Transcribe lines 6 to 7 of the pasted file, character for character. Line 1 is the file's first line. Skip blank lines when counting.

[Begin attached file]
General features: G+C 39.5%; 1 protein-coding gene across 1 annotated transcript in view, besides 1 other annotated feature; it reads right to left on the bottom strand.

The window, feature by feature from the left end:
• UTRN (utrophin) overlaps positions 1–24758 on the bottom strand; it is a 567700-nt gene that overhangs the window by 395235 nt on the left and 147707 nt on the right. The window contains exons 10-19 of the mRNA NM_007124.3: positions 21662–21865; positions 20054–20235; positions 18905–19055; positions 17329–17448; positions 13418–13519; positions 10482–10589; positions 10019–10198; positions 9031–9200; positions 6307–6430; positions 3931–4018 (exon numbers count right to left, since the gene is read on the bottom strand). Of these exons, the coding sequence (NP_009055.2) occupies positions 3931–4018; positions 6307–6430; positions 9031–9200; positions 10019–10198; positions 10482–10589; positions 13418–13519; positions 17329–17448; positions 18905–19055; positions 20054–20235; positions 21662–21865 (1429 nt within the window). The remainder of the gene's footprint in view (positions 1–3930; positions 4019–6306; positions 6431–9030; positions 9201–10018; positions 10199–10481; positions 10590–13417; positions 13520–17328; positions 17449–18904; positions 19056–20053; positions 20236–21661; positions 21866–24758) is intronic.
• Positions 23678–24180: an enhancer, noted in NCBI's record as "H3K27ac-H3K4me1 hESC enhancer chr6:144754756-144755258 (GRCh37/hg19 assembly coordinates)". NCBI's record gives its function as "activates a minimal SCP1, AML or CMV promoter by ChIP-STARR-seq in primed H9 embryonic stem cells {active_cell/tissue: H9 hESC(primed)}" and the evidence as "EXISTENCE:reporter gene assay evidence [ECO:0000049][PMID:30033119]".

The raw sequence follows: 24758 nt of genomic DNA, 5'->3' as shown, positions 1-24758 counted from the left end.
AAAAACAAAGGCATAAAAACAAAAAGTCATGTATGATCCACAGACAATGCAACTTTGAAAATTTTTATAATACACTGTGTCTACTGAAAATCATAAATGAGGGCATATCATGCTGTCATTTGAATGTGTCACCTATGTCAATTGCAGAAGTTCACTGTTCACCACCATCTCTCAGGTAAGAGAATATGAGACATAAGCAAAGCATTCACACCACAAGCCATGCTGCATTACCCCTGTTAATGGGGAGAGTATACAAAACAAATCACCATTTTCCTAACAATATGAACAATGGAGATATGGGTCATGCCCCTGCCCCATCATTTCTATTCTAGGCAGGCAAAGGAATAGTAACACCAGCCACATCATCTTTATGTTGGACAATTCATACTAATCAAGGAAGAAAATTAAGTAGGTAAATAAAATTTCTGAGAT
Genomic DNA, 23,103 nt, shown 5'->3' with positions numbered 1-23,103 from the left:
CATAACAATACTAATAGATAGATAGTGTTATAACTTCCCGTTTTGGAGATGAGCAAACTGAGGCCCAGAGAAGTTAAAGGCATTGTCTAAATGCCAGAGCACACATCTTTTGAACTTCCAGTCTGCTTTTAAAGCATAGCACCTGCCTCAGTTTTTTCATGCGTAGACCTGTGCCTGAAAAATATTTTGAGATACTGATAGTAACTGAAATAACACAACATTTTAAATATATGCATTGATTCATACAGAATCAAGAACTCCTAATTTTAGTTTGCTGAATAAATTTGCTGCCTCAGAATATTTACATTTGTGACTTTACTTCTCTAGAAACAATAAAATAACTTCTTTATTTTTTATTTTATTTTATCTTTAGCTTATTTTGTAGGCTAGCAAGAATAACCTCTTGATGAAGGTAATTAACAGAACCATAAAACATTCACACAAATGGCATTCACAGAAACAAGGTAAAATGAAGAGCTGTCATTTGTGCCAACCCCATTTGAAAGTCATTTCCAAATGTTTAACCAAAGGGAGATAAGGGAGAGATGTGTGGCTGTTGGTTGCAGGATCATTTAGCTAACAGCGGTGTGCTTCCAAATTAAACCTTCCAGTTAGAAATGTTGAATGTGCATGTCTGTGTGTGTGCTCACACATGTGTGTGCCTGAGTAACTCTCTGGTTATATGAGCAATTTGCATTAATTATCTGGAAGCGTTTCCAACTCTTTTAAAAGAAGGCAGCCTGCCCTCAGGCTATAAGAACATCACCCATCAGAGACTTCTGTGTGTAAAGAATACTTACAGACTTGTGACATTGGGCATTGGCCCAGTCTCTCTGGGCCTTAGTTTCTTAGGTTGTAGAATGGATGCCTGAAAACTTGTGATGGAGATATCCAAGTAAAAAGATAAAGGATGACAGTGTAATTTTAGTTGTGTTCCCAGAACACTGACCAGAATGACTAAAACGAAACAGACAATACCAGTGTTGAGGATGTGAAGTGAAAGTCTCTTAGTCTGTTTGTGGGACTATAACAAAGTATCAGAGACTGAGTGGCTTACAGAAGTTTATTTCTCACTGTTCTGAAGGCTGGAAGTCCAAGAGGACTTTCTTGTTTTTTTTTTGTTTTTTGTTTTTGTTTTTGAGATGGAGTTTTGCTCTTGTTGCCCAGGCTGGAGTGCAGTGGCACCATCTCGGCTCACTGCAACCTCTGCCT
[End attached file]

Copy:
AAAAACAAAGGCATAAAAACAAAAAGTCATGTATGATCCACAGACAATGCAACTTTGAAAATTTTTATAATACACTGTGTCTACTGAAAATCATAAATGAGGGCATATCATGCTGTCATTTGAATGTGTCACCTATGTCAATTGCAGAAGTTCACTGTTCACCACCATCTCTCAGGTAAGAGAATATGAGACATAAGCAAAGCATTCACACCACAAGCCATGCTGCATTACCCCTGTTAATGGGGAGAGTATACAAAACAAATCACCATTTTCCTAACAATATGAACAATGGAGATATGGGTCATGCCCCTGCCCCATCATTTCTATTCTAGGCAGGCAAAGGAATAGTAACACCAGCCACATCATCTTTATGTTGGACAATTCATACTAATCAAGGAAGAAAATTAAGTAGGTAAATAAAATTTCTGAGAT
Genomic DNA, 23,103 nt, shown 5'->3' with positions numbered 1-23,103 from the left: